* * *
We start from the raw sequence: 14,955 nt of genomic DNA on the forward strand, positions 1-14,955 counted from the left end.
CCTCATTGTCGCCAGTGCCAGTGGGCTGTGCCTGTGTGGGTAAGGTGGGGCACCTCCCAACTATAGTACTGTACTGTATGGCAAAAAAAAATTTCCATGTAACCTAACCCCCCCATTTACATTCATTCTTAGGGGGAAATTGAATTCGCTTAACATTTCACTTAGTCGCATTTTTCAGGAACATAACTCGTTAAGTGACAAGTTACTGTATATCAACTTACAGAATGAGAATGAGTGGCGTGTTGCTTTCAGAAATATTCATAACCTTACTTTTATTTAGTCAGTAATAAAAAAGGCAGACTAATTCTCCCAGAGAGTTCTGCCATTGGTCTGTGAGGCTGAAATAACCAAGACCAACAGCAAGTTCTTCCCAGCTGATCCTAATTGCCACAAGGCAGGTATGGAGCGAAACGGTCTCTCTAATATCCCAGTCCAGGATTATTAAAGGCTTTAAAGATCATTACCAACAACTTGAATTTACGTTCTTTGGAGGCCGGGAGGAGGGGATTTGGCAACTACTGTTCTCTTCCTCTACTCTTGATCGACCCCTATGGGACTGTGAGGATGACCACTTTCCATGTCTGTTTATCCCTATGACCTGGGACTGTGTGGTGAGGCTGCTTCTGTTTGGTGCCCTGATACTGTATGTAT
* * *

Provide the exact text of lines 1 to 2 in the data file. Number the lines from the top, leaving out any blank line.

We start from the raw sequence: 14,955 nt of genomic DNA on the forward strand, positions 1-14,955 counted from the left end.
CCTCATTGTCGCCAGTGCCAGTGGGCTGTGCCTGTGTGGGTAAGGTGGGGCACCTCCCAACTATAGTACTGTACTGTATGGCAAAAAAAAATTTCCATGTAACCTAACCCCCCCATTTACATTCATTCTTAGGGGGAAATTGAATTCGCTTAACATTTCACTTAGTCGCATTTTTCAGGAACATAACTCGTTAAGTGACAAGTTACTGTATATCAACTTACAGAATGAGAATGAGTGGCGTGTTGCTTTCAGAAATATTCATAACCTTACTTTTATTTAGTCAGTAATAAAAAAGGCAGACTAATTCTCCCAGAGAGTTCTGCCATTGGTCTGTGAGGCTGAAATAACCAAGACCAACAGCAAGTTCTTCCCAGCTGATCCTAATTGCCACAAGGCAGGTATGGAGCGAAACGGTCTCTCTAATATCCCAGTCCAGGATTATTAAAGGCTTTAAAGATCATTACCAACAACTTGAATTTACGTTCTTTGGAGGCCGGGAGGAGGGGATTTGGCAACTACTGTTCTCTTCCTCTACTCTTGATCGACCCCTATGGGACTGTGAGGATGACCACTTTCCATGTCTGTTTATCCCTATGACCTGGGACTGTGTGGTGAGGCTGCTTCTGTTTGGTGCCCTGATACTGTATGTAT